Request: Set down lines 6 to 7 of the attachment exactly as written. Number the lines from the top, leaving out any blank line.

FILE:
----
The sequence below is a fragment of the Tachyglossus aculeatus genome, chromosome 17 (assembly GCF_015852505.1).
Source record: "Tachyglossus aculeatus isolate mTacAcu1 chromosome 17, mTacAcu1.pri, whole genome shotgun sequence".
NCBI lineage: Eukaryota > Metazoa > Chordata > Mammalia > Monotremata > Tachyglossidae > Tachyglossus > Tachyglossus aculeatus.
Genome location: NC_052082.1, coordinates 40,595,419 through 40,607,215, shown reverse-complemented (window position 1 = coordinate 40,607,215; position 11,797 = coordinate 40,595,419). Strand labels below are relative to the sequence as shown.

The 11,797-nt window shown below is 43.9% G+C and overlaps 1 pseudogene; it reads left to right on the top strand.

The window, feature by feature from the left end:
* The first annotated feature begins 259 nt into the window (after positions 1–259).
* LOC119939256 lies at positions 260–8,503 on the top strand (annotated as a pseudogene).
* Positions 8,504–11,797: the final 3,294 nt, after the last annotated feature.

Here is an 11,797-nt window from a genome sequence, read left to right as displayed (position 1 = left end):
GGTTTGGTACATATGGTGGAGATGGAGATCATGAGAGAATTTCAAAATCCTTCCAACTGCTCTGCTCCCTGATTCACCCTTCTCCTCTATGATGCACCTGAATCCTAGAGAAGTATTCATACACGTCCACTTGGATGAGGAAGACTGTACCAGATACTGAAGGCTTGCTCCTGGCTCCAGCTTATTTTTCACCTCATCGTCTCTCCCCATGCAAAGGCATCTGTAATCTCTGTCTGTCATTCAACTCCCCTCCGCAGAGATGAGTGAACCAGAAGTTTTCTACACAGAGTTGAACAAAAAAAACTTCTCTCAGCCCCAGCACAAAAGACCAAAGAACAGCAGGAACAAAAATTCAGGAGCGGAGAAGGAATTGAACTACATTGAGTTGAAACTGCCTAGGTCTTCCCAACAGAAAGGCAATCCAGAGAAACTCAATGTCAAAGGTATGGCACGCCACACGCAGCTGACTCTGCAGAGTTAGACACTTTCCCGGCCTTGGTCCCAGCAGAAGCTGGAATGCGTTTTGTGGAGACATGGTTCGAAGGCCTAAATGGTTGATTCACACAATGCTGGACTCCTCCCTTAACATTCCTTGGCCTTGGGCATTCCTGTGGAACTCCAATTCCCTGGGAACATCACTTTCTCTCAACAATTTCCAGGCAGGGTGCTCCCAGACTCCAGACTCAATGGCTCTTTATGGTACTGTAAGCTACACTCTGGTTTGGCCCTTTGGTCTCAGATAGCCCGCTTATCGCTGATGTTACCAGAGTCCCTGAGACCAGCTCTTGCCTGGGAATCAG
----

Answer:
The window, feature by feature from the left end:
* The first annotated feature begins 259 nt into the window (after positions 1–259).